Tuesday, June 11, 2013

The War of 18-49, Cougar Town


Scheduling history: Cougar Town aired its first two seasons after fellow new sitcom Modern Family. In season three it was held for midseason and ended up in a Tuesday block paired with Last Man Standing. ABC then cancelled the show, but it found a second life on TBS, where it aired on Tuesday at 10:00 and was moved to 10:30 for the final season.

See (who saw) how it all began: Cougar Town began its run as the last of four new comedies in ABC's fall 2009 Wednesday lineup. During premiere week, only Modern Family and Cougar Town aired, with a special Dancing with the Stars leading in. And while Modern grew big out of Dancing (to a 4.2 demo), Cougar Town actually grew again, pulling a whooping 4.4 at 9:30.

The best of times: That was the first and last time the show would ever grow out of Modern Family, though they tied in week two at 3.8. From there, Cougar would settle in the low 3's while Modern was typically a few tenths higher. By season's end, the gap had grown to more than a point; Modern sometimes hit low 4's, but Cougar Town only got upper 2's.

The worst of times: The gap between the two only widened from there, as Cougar dropped 12% in season two while Modern Family was growing by 18%. So ABC held the show for midseason in 2011-12, eventually bringing it back in January 2012 after the very incompatible newbie Last Man Standing. Cougar Town shed nearly half its audience in the move, getting as low as a 1.0 for a one-hour episode on 5/15/12. It actually dropped more in the season three move to Tuesday than in its season four move to cabler TBS, where it was pretty steadily just south of 1.0. But seasons five and six brought continued substantial declines, including five mere 0.4 ratings during the 2014-15 season. The season five drops led to season six being announced as the final one.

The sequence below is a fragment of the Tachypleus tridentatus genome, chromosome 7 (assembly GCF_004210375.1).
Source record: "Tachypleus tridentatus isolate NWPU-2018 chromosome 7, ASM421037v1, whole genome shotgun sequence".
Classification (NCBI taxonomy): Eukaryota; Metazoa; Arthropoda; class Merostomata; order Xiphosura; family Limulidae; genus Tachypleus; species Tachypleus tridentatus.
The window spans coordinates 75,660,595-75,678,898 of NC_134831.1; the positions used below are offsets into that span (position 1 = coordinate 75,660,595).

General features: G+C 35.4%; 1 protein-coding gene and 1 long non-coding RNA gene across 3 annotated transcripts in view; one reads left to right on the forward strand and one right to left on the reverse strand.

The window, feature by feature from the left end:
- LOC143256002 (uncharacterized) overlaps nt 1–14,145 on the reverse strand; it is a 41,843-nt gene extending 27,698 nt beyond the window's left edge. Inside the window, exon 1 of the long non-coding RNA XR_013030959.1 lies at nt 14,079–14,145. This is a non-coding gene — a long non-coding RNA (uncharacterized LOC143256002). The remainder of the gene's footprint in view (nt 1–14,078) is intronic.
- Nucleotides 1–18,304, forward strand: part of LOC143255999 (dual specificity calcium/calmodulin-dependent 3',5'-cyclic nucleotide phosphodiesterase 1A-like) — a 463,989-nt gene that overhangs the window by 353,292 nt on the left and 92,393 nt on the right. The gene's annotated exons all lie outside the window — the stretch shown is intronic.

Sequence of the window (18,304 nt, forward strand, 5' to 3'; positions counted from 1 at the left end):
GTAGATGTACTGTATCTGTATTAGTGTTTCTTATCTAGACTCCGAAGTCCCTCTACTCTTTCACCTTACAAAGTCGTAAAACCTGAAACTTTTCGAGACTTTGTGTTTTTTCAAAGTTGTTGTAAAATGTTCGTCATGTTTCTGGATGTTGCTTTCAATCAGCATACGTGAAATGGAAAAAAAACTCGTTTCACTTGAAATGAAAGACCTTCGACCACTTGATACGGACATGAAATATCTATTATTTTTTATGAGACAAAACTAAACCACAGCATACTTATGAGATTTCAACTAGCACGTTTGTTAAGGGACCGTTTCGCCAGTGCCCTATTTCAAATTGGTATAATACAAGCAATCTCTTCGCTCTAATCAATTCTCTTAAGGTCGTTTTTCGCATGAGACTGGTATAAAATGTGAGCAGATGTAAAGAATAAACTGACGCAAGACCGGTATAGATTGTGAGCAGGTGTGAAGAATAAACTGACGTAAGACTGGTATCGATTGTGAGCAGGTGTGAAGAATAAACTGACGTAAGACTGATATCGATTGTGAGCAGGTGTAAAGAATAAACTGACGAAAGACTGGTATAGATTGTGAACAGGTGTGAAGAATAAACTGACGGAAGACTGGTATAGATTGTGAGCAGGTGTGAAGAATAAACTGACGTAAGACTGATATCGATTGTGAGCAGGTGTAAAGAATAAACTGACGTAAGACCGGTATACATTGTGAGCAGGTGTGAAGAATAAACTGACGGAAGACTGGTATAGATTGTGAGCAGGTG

Then vs. now: In some ways, Cougar Town looks the cable version of Southland: acclaimed show, broadcast-to-cable transition, passable ratings, multiple seasons in the cable phase of its life. It's a model that many a cancelled show's fanbase would love for their show, but it's not that easy to pull off. In Cougar Town's case, lasting long enough on broadcast to get close to syndication levels probably helped. However, Cougar Town's ratings on TBS were not quite as steady Southland's on TNT. Its second year on TBS brought another big downturn, so the TBS portion of its life ended after three seasons.

Adults 18-49 info by season:

Seas Year Timeslot Avg y2y Lo Hi Results Grade
12009-10Wednesday 9:302.931.94.4detail
32011-12Tuesday 8:301.41-45%1.01.8detail
42012-13TBS, Tuesday 10:000.94-33%0.81.1detail
62014-15Tuesday 10:300.47-31%0.40.6detailC-

Historical-adjusted ratings by season:

Seas Year A18-49+ Label Now15 y2y Lo Hi Premiere Finale
12009-10 104 solid1.76 68 157 157 100
22010-11 102 solid1.71 -3% 79 134 134 79
32011-12 60 flop1.01 -41% 42 76 76 51
42012-13 45 36 54 50 39
52013-14 36 29 46 46 40
62014-15 28 23 36 28 32

For more on The War of 18-49, my look at the history of primetime TV's veteran shows, see the Index.


Spot said...

One of the more interesting show histories. I never liked the show, myself, but I am glad that it could find a stable home.

Spot said...

So glad TBS saved this show!

Spot said...

It will be interesting to see whether TBS renew it after the next 13, which will put the show above the magic 88 episode syndication mark.

I'm not so sure. Its ratings are okay but I imagine the show is expensive for a cable sitcom.

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